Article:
Random Thoughts on Life and Work

December 5, 2006

Donation Security

CRM Magazine had a great articlein their recent e-newsletter concerning online security and the concerns that people have in transacting business on the internet.  According to a Gartner survey quoted in the article, nearly $2 billion in online sales will be lost in 2006.   To quote:

Nearly half of online U.S. adults, or 46 percent of more than 155 million people, say that concerns about theft of information, data breaches, and/or Internet-based attacks have affected their purchasing payment, online transaction, or email behavior.  Of all the behaviors affected, online commerce . . . is suffering the highest toll. 

You can also find the full article here.  But non-profits typically don’t sell items on the internet.  So how does that affect the trust relationship in this context? 

 Most of the time, non-profit organizations have an advantage over traditional e-commerce entities in that people who are coming to our websites to make a gift already know something about us and feel there is a level of trust already established.  However we need to make sure that we do not violate that level of trust.  Here are some things that you can do to ensure you keep the trust of your donors:

  1. Make sure your giving page has a valid encryption security certificate.  Thawt and Verisign are two examples. 
  2. If you are accepting credit card gifts, you must be Payment Card Industry (PCI) Data Security Standard compliant.  The PCI standards specify how you collect and store credit card numbers.  The fines for non-compliance are significant.  (The fines from Visa:  up to $500,000 per incident, for any merchant or service provider that is compromised and not compliant at the time of the incident.)  Give serious thought to #4 below.  Hereis the PCI License Agreement for review.
  3. If you are hosting your own giving page, designed and implemented by your web-development team, ensure that you have adequate hardware and software security and fraud detection systems in place.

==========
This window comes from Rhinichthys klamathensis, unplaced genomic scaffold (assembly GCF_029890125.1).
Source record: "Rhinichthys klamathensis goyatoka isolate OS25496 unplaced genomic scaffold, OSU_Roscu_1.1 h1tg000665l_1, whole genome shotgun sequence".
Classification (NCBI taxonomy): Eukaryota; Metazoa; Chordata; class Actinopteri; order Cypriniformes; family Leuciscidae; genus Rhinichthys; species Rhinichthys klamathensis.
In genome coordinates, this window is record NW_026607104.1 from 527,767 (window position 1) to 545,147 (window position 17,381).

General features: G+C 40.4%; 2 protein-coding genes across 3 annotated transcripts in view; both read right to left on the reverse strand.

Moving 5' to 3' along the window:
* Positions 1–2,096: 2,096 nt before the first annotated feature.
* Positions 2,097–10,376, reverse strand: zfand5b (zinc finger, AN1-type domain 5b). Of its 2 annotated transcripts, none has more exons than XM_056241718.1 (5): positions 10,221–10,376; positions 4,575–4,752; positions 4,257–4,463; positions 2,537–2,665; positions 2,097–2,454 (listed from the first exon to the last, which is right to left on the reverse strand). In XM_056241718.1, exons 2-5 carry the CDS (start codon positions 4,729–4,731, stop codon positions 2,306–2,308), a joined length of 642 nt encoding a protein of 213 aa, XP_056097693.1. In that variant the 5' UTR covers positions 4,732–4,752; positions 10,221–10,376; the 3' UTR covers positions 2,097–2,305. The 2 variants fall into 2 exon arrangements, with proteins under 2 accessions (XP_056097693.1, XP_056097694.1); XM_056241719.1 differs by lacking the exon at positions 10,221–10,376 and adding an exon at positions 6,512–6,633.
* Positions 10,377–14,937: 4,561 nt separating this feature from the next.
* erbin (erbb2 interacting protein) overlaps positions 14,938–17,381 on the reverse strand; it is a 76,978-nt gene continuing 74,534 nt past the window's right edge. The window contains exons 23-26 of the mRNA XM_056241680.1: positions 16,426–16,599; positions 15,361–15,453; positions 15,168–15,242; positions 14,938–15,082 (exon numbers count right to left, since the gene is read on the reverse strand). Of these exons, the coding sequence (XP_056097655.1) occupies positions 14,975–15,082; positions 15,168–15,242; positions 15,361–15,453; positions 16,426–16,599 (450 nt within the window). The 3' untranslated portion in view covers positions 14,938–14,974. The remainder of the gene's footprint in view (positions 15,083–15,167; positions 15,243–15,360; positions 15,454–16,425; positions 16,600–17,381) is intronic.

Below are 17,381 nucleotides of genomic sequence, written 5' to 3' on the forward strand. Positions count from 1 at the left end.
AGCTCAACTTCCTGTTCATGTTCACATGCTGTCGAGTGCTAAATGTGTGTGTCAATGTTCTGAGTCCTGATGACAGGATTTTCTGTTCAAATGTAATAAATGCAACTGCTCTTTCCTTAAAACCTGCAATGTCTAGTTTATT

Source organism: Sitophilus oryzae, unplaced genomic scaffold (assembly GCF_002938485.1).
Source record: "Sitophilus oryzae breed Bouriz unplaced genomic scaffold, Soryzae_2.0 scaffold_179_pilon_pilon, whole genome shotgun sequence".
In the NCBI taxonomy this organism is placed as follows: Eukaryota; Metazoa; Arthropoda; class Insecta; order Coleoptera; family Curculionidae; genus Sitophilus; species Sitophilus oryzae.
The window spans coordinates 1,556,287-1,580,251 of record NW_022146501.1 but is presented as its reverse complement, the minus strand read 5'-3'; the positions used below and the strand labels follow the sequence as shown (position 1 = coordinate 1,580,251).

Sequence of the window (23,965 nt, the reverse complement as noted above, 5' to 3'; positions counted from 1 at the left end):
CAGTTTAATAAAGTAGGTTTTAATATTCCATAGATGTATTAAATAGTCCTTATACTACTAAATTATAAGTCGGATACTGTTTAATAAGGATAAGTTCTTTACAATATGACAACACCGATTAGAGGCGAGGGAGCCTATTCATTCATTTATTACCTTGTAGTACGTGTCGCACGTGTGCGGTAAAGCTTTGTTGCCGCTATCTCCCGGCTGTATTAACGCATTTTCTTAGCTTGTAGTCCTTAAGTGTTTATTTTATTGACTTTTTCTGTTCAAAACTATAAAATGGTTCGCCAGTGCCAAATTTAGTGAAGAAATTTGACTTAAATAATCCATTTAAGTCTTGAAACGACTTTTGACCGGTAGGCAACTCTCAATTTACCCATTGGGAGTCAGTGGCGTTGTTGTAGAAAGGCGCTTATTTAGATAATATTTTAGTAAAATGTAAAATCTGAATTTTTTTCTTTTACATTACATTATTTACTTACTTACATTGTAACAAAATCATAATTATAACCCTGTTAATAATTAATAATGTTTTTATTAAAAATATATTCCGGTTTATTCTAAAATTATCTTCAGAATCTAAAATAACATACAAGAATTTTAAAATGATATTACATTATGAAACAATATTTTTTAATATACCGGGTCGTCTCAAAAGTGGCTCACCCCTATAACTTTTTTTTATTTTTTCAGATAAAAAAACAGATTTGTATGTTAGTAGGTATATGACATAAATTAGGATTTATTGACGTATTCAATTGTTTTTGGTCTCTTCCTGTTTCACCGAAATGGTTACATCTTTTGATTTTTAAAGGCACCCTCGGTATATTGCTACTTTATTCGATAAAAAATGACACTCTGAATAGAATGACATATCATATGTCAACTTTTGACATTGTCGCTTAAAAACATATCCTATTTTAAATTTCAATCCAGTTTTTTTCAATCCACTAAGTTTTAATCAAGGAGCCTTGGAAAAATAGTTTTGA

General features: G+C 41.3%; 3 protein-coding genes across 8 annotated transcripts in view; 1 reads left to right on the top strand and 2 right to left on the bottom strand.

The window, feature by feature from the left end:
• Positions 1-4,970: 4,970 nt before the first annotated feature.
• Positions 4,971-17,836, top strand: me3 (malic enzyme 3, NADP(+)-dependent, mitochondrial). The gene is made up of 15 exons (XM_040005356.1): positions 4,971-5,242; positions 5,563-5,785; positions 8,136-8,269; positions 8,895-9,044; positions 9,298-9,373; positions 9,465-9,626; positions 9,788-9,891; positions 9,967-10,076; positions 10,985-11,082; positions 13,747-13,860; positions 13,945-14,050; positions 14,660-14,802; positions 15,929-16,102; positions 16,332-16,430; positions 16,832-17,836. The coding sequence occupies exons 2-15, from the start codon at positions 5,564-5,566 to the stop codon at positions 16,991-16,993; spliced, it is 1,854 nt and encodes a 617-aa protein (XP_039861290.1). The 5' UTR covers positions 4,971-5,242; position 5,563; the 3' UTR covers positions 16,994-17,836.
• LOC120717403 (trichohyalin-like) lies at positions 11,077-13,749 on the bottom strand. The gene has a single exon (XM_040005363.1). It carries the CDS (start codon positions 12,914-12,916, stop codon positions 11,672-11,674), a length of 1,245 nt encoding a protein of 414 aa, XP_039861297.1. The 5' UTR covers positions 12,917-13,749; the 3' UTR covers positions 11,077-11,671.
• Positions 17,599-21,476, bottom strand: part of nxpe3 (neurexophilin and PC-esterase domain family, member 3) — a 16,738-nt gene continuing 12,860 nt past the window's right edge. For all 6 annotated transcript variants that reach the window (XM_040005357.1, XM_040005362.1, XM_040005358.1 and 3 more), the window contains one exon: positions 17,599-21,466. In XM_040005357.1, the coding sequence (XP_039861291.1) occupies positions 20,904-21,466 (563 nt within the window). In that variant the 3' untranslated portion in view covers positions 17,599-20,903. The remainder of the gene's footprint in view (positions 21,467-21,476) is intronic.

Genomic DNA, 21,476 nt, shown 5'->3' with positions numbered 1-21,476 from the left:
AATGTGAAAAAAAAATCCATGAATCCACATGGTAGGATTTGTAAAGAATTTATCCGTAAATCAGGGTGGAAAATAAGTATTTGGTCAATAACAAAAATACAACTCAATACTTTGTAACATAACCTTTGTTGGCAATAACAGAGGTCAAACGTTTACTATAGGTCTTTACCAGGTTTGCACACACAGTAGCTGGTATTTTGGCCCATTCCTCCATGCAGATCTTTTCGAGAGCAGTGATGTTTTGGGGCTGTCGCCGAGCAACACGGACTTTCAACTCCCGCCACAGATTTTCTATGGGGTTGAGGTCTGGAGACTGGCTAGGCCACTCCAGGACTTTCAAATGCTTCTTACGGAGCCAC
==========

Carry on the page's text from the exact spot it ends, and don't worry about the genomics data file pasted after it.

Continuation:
4. If you are utilizing a third-party hosting service, make sure that they have adequate security in place so that your donors’ information cannot be compromised.  Ask about Payment Card Industry (PCI) Data Security Standard compliance.  This is the credit card industry’s security protocol standard.  I recommend Cashlinq because I have had great success with them in the past with various clients but there are others out there.
  5. Work with your merchant account provider and your gateway to implement address verification and security code verification systems.  These two systems alone will help to eliminate the bulk of fraudulent charge attempts.  If you are utilizing a third-party vendor as in #4 above, they will likely take the stress out of this process for you.
  6. Avoid additional security levels that will frustrate your donors.  Actions like site registration and additional data entry fields (“type in the characters you see above”) will serve to frustrate your donors.  While they are visible processes that do work, they tend to take longer than donors want to put up with.  If your systems in #5 are established correctly, they will be unnecessary.
  7. Make sure you have a privacy policy that is obtainable on your website.  Each page should contain a link to that policy.
  8. Make sure you have an internal process established to handle dispute issues when they arise.  A donor may press the “submit” button twice and double the charge on their card.  How will you handle the duplicate transaction?

Remember, security does not have to be intrusive, but it does need to provide your donors with confidence.  Putting these basic systems in place will help to protect your donors and protect the integrity of your organization. 

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1 Comment »

  1. Hi! I was surfing and found your blog post… nice! I love your blog. 🙂 Cheers! Sandra. R.

    Comment by sandrar — September 10, 2009 @ 2:52 pm | Reply


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